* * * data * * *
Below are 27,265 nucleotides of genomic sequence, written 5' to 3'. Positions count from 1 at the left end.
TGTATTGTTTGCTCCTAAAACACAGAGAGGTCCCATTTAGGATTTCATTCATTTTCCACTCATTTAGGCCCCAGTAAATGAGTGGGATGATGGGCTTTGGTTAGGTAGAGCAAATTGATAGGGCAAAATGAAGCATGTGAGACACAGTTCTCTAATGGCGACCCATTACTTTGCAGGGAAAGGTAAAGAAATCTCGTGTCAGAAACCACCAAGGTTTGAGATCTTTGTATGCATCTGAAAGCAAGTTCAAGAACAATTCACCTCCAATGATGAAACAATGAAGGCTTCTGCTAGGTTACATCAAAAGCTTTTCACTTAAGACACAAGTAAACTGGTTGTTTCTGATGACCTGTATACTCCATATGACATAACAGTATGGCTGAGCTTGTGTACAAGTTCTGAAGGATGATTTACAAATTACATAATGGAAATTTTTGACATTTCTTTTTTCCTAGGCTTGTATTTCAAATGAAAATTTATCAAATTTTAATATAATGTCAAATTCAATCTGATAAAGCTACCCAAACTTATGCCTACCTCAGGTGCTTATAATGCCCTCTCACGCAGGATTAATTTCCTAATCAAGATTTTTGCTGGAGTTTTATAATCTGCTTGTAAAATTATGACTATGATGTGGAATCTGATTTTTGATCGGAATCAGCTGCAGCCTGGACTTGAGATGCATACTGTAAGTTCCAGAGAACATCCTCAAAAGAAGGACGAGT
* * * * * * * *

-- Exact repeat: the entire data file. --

Below are 27,265 nucleotides of genomic sequence, written 5' to 3'. Positions count from 1 at the left end.
TGTATTGTTTGCTCCTAAAACACAGAGAGGTCCCATTTAGGATTTCATTCATTTTCCACTCATTTAGGCCCCAGTAAATGAGTGGGATGATGGGCTTTGGTTAGGTAGAGCAAATTGATAGGGCAAAATGAAGCATGTGAGACACAGTTCTCTAATGGCGACCCATTACTTTGCAGGGAAAGGTAAAGAAATCTCGTGTCAGAAACCACCAAGGTTTGAGATCTTTGTATGCATCTGAAAGCAAGTTCAAGAACAATTCACCTCCAATGATGAAACAATGAAGGCTTCTGCTAGGTTACATCAAAAGCTTTTCACTTAAGACACAAGTAAACTGGTTGTTTCTGATGACCTGTATACTCCATATGACATAACAGTATGGCTGAGCTTGTGTACAAGTTCTGAAGGATGATTTACAAATTACATAATGGAAATTTTTGACATTTCTTTTTTCCTAGGCTTGTATTTCAAATGAAAATTTATCAAATTTTAATATAATGTCAAATTCAATCTGATAAAGCTACCCAAACTTATGCCTACCTCAGGTGCTTATAATGCCCTCTCACGCAGGATTAATTTCCTAATCAAGATTTTTGCTGGAGTTTTATAATCTGCTTGTAAAATTATGACTATGATGTGGAATCTGATTTTTGATCGGAATCAGCTGCAGCCTGGACTTGAGATGCATACTGTAAGTTCCAGAGAACATCCTCAAAAGAAGGACGAGT